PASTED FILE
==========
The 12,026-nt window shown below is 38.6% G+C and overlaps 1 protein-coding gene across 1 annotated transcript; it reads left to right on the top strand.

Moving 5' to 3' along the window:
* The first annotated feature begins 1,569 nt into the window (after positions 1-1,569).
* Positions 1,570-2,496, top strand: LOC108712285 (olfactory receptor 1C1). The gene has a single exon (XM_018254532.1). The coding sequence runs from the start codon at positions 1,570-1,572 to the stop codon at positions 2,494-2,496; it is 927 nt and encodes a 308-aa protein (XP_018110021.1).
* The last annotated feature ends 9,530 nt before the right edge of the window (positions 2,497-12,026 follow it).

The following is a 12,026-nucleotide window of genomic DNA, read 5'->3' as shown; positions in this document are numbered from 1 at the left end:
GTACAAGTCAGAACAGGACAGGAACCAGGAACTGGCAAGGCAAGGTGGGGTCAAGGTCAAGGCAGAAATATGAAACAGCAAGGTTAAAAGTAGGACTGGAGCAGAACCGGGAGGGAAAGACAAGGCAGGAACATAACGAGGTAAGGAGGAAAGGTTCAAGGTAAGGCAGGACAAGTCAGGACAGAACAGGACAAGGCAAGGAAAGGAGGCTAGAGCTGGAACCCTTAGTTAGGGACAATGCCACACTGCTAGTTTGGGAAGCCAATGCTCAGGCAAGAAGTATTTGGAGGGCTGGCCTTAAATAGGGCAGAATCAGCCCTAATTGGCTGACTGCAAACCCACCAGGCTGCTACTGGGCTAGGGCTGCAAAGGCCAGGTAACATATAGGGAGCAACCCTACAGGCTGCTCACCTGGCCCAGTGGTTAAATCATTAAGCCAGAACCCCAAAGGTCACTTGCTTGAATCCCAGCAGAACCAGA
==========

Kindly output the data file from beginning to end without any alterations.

The 12,026-nt window shown below is 38.6% G+C and overlaps 1 protein-coding gene across 1 annotated transcript; it reads left to right on the top strand.

Moving 5' to 3' along the window:
* The first annotated feature begins 1,569 nt into the window (after positions 1-1,569).
* Positions 1,570-2,496, top strand: LOC108712285 (olfactory receptor 1C1). The gene has a single exon (XM_018254532.1). The coding sequence runs from the start codon at positions 1,570-1,572 to the stop codon at positions 2,494-2,496; it is 927 nt and encodes a 308-aa protein (XP_018110021.1).
* The last annotated feature ends 9,530 nt before the right edge of the window (positions 2,497-12,026 follow it).

The following is a 12,026-nucleotide window of genomic DNA, read 5'->3' as shown; positions in this document are numbered from 1 at the left end:
GTACAAGTCAGAACAGGACAGGAACCAGGAACTGGCAAGGCAAGGTGGGGTCAAGGTCAAGGCAGAAATATGAAACAGCAAGGTTAAAAGTAGGACTGGAGCAGAACCGGGAGGGAAAGACAAGGCAGGAACATAACGAGGTAAGGAGGAAAGGTTCAAGGTAAGGCAGGACAAGTCAGGACAGAACAGGACAAGGCAAGGAAAGGAGGCTAGAGCTGGAACCCTTAGTTAGGGACAATGCCACACTGCTAGTTTGGGAAGCCAATGCTCAGGCAAGAAGTATTTGGAGGGCTGGCCTTAAATAGGGCAGAATCAGCCCTAATTGGCTGACTGCAAACCCACCAGGCTGCTACTGGGCTAGGGCTGCAAAGGCCAGGTAACATATAGGGAGCAACCCTACAGGCTGCTCACCTGGCCCAGTGGTTAAATCATTAAGCCAGAACCCCAAAGGTCACTTGCTTGAATCCCAGCAGAACCAGA